In the 1990s, we feared a “brain drain” to the United States. But star recruits in science and engineering, such as UBC physicist Jenny Hoffman, have changed the equation. The University of British Columbia is building Jenny Hoffman a hovering nest of concrete: a slab floating on air inside a room inside a room, the better to dampen vibrations far smaller than the twitch of a hummingbird’s wing.
They are building Hoffman this laboratory because she is the university’s — and almost certainly the country’s — newest, shiniest academic hire. The professor of quantum materials was lured away from Harvard to build strange substances that exploit the laws of physics in new ways. But the lab isn’t what drew Hoffman, 37, to Canada. She had pretty great facilities in the U.S. “The main thing is the really terrific community here,” Hoffman says. “UBC has definitely the strongest quantum materials group in North America, possibly in the world. And they’re really nice, collaborative, friendly people.”
In the 1990s, this country was consumed with the spectre of a “brain drain”: the loss of scientific, engineering and medical talent to the U.S. in an era of Canadian belt-tightening. “There was a very real concern that the scientific community in the country would implode,” says Alan Bernstein, president of the Canadian Institute for Advanced Research (CIFAR). “Science is all about people. So when you invest in science, you’re investing in people. And when those people leave, you have nothing.”
A slew of programs, old and new, have reversed the brain-drain narrative. Hoffman may be the poster child for their combined effects, and their success at cultivating deep reservoirs of talent.
The field of quantum materials is devoted to inventing and exploring substances that behave in novel ways under extreme conditions. Researchers are exploring materials, for example, known as “superconductors”: below a certain temperature they lose all electrical resistance, meaning they can sustain a current indefinitely. A material that superconducts at ambient temperatures would revolutionize many technologies — think lightning-fast smart grids and magnetic-levitating trains — and a moon-shot goal of Hoffman’s and many others is to find a room-temperature superconductor.
“We’ve gotten to the point now where we understand the laws of quantum mechanics somewhat better, and we can make predictions,” Hoffman says. “We can say, hey, even though we can’t go into a mine and dig this up, we would really like a material that does “X”: that conducts electricity without loss, that is harder or more flexible or springier than any material that we have today. Instead of hoping that someday someone is going to discover it underground, we can make it.” While the applications are dazzling, much of the research is pure, exploratory basic science — an enterprise that requires time and money.At Harvard, Hoffman built specialized microscopes to examine the properties of newly created quantum materials. But her interests began to drift, and she grew more interested in creating the materials than looking at them. She won some grants to do that, but felt isolated. She drafted a list of schools she might want to work at, and UBC was the only Canadian school on it.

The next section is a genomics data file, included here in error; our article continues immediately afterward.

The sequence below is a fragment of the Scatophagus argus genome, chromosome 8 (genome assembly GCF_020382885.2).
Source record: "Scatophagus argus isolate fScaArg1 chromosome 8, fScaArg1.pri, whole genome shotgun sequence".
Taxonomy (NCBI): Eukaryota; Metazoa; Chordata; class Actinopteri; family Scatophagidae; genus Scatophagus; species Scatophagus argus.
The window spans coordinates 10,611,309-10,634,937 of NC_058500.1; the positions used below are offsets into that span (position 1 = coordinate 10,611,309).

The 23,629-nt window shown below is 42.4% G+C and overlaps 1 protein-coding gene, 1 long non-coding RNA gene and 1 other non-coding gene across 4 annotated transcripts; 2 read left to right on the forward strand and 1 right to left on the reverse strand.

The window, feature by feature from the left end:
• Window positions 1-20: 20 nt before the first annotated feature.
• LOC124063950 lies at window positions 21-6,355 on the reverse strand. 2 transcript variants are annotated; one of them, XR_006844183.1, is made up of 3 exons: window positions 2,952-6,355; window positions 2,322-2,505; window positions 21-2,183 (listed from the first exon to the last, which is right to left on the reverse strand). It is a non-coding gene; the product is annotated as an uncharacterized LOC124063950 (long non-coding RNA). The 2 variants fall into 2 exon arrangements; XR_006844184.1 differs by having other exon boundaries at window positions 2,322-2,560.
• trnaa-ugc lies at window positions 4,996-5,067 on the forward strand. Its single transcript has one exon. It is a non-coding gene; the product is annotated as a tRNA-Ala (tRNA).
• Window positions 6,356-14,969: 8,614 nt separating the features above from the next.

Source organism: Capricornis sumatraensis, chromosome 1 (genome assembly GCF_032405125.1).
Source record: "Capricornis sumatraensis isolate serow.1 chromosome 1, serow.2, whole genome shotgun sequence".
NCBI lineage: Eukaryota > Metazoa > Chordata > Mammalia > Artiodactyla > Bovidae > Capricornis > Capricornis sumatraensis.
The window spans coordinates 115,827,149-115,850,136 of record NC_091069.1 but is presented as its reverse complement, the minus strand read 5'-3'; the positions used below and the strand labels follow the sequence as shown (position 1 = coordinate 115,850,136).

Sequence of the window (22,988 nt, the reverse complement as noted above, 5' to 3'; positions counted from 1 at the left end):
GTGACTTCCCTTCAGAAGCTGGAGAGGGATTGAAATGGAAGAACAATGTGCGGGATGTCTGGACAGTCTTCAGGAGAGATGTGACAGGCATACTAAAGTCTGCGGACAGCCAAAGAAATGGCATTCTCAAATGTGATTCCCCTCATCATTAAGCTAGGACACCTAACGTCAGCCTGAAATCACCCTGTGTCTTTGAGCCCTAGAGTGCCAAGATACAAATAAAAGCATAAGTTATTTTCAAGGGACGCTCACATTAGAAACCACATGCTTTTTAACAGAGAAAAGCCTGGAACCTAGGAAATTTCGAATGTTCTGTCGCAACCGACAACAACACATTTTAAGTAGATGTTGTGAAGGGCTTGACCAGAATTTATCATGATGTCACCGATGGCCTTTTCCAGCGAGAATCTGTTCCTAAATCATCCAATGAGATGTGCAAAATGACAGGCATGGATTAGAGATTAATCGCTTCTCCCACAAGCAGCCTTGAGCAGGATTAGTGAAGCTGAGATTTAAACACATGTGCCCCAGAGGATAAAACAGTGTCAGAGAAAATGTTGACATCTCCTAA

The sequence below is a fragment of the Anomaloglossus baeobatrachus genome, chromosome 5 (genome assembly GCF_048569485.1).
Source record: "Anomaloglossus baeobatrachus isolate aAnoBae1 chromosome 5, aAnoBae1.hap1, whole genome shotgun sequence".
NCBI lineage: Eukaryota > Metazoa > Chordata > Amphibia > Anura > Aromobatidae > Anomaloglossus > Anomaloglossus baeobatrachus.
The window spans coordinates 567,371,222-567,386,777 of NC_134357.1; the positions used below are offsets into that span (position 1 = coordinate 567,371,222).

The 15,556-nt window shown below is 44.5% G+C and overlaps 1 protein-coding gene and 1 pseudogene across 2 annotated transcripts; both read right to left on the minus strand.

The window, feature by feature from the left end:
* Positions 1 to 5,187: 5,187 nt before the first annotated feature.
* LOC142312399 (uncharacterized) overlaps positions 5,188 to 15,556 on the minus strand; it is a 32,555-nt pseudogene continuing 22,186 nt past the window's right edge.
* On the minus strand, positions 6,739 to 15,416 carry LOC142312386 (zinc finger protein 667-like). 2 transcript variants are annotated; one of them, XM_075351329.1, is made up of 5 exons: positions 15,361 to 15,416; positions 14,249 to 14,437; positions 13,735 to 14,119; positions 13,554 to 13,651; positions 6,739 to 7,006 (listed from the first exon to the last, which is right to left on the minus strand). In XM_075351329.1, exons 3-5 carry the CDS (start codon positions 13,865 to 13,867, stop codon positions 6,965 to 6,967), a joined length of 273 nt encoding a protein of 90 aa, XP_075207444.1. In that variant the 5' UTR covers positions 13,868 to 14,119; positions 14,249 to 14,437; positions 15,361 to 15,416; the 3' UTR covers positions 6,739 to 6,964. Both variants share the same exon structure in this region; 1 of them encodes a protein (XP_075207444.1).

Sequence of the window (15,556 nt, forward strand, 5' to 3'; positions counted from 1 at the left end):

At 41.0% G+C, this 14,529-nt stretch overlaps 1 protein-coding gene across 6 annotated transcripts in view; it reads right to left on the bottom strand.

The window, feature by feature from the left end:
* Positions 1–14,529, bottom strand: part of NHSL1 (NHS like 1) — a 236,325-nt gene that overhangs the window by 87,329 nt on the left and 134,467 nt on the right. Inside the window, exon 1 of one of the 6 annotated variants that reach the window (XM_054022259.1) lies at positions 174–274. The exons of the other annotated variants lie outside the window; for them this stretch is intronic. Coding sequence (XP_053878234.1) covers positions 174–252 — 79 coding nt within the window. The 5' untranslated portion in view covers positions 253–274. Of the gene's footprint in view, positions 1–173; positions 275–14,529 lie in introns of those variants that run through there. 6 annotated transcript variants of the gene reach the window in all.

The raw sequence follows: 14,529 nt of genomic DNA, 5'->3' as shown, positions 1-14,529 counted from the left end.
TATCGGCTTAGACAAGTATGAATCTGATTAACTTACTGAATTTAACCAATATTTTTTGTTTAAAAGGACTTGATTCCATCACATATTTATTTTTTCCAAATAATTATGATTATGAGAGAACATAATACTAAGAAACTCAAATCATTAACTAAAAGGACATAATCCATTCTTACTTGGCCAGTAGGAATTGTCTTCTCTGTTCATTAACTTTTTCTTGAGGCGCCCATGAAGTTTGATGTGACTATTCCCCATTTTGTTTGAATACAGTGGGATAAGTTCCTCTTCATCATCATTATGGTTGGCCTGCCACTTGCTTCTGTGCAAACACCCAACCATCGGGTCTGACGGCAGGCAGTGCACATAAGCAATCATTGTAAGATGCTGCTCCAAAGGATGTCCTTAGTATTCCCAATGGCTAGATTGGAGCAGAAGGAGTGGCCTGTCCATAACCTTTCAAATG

With three kids under 10 and an impressive ultrarunning career on the side — Hoffman won the U.S. 24-hour national championship in 2014 and again this year, logging more than five consecutive marathons in a day — she hardly had time to aggressively scour the job market. Luckily, a series of meetings drew her to Vancouver. One, in October 2013, was hosted by CIFAR. By creating broad research programs and inviting the best scientific minds in the world to collaborate, its goal since its creation in 1982 has been to give top researchers an intellectual home base, keeping the best in Canada and attracting new talent too. She was impressed by the community. At CIFAR meetings, “it feels like people are going because they really want to discuss the problems they’re working on.” She has since become a member of CIFAR’s quantum materials program. Back for another set of talks the next month, Hoffman persuaded Douglas Bonn, the head of UBC’s physics department, to join her on an early-morning run in Stanley Park. She asked if they were hiring and Bonn told her they were looking to fill a Canadian Excellence Research Chair (CERC).
In the year 2000, the Canada Research Chair program created 2,000 funded positions with the explicit purpose of attracting and retaining the world’s top minds. The CERC program is an outgrowth of that, providing a bigger pot of money to an even smaller and more selective pool: 24 researchers each receive up to $10 million over seven years.
Hoffman was offered the CERC job. As icing on the cake, the federal government announced in July that UBC’s Quantum Matter Institute was one of five inaugural winners of the Canada First Excellence Research Fund, a $1.5-billion pot of research dollars to be doled out over seven years. “You need money to attract top people, because they can’t do their work unless they have enough money to buy the equipment they need to do it,” Hoffman says. The CERC was attractive and the Canada a bonus, allowing the whole group to “focus on pushing the science forward faster.” Bernstein and others say Canada’s research-excellence ecosystem is better than it ever has been at retaining and attracting top talent. But there are still holes: even as mature researchers stay, academics voice concerns about losing young people to the U.S., especially to Silicon Valley, currently awash in venture capital. Canada will always be a small country in a big world. Brain drain “is going to continue to be a threat,” says Bernstein. “We’re always churning out really smart young people, and we need to make sure they have opportunities here in Canada.”
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